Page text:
Almost each time I've enjoyed a wedding sadya (feast) in Central Kerala, especially around Thrissur and Palakkad, I always hear fellow diners spend a lot of time dissecting the sambar and the payasam. It's almost an unwritten rule, the quality of these wedding feasts or any sadya is judged in these parts on the basis of the sambar and the payasam. It doesn't matter that there are close to 20 dishes that make up a typical sadya.
Being a self-confessed dessertarian, I like the fact that the sweet ending to a wedding feast gets a lot of attention. One of the most popular payasams (or kheer) in Kerala is the Palada Payasam. It might appear like a simple dessert to craft but requires oodles of passion and discipline in equal measure. This is not a dish that involves assembling multiple ingredients and finding the balance but just comprises three essential ingredients - milk, sugar and ada or rice flakes.
Not long ago, the ada (rice flakes) used to be made at home but most homes don't have the time or energy for this laborious process anymore opting instead for products you can pick off the shelf in a supermarket. You should be able to also find this product on online platforms in case you can't locate it in your local supermarket.
The other key ingredient is milk - the thicker the milk the better. It's fairly common now to add condensed milk for that extra thickness and a creamy texture but old-timers will tell you that nothing beats milk. It's not unusual to see cashews (fried in ghee) or raisins added to a palada payasam but the classic version doesn't feature any add-ons and is just about the thickness of the milk as it keeps getting reduced over a low flame. I was always fascinated by the colour of this payasam. A classic milk kheer in most parts of India is a creamy white. Not the palada payasam. It gradually transforms into a light pink, sometimes pale brown hue thanks to the slow-cooking style. Nothing beats the wedding version that is cooked in large brass vessels over a wood fire.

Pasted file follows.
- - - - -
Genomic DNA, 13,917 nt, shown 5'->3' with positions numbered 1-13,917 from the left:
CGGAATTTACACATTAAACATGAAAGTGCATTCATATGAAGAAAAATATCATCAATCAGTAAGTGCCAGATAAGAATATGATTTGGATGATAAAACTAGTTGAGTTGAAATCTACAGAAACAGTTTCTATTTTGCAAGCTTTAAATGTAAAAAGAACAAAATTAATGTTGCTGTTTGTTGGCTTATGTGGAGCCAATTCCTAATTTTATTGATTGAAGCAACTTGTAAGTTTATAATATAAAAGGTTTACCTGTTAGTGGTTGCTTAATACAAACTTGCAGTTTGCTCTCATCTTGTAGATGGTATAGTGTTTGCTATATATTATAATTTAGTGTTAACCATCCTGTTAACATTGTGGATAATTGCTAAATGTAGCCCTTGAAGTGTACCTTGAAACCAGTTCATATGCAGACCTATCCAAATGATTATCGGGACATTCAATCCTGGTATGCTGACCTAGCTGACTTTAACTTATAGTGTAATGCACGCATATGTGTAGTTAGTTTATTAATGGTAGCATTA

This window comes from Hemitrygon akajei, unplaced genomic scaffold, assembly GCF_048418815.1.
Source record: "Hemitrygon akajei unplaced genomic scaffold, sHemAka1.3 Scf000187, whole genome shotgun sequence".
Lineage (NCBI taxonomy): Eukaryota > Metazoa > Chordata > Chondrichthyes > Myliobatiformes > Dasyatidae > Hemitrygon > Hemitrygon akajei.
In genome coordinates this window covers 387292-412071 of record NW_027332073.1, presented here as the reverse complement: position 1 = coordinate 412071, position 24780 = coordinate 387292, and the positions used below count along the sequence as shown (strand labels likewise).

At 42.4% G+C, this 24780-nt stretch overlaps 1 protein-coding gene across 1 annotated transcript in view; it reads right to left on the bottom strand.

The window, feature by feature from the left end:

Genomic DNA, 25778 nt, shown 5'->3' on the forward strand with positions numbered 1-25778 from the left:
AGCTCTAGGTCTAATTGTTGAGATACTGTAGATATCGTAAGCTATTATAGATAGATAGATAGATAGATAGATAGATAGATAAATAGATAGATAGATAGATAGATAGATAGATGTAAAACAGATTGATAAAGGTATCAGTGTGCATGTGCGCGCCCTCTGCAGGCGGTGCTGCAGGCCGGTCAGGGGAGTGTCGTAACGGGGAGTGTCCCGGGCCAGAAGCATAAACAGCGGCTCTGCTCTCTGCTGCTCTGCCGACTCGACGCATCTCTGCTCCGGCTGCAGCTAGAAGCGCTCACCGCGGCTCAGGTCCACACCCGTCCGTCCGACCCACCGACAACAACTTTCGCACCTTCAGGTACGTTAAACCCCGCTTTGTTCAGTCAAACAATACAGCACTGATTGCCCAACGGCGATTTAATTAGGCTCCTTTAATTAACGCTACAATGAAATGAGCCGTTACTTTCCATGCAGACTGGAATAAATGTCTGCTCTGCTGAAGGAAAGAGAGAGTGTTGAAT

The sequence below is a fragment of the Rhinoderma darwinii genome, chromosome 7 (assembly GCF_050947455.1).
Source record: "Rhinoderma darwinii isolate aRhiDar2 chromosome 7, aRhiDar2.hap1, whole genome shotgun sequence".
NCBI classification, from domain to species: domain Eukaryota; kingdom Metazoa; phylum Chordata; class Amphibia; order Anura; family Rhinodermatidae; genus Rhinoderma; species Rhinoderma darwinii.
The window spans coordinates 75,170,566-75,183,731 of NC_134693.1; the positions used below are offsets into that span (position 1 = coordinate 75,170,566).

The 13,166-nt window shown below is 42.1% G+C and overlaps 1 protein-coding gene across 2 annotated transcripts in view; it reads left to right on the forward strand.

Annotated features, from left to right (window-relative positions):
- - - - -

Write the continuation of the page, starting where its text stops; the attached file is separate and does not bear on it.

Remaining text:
You can't replicate the wood fire and the flavours it imparts to this payasam at home. In fact, many wedding cooks have been forced to ditch wood-fired stoves as stronger local laws have kicked in. A few months ago I was at Malabar Cafe, the all-day diner at the Grand Hyatt Kochi Bolgatty that focuses on traditional home-style recipes from all over Kerala. I enjoyed their authentic version of the Palada Payasam - yes, it passed that pink colour test. The traditional palada payasam is quite sweet - it's not for you if you don't enjoy very sweet desserts. You could reduce the amount of sugar in this recipe if you'd prefer a more mellow sweetness. The key to making a good palada payasam is the time you spend stirring this over a low to medium flame and that's where most people stumble. There's no shortcut to a good palada payasam, most of those food critics at weddings in Kerala will probably agree with me.
Recipe - Palada Payasam
Recipe Courtesy - Chef Aswini Gopalakrishnan,
Sous Chef-Malabar Cafe, Grand Hyatt Kochi Bolgatty
-Ada (Rice flakes) - 100 gm
-Milk - 1 litre
-Water - 200 ml
-Sugar - 200 gm
-Cardamom powder - a pinch
Method of Preparation
-Wash ada, drain out and keep it aside.
-Heat a wide pan/traditional uruli and pour water and allow it to boil.
-Now pour the thick milk, stir continuously and allow to boil.
-Stir for around 10-15 minutes, then add rice ada into it.
-Allow the ada to cook, stir occasionally. Maintain a medium flame.
-When ada is cooked well, add sugar, combine well.
-Caramelise 20 gm of sugar and add in to attain the light pink colour.
-Stir cardamom powder, serve warm.
So go ahead, and try this amazing palada payasam recipe at home.
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About Ashwin RajagopalanI am the proverbial slashie - a content architect, writer, speaker and cultural intelligence coach. School lunch boxes are usually the beginning of our culinary discoveries.That curiosity hasn’t waned. It’s only got stronger as I’ve explored culinary cultures, street food and fine dining restaurants across the world. I’ve discovered cultures and destinations through culinary motifs. I am equally passionate about writing on consumer tech and travel.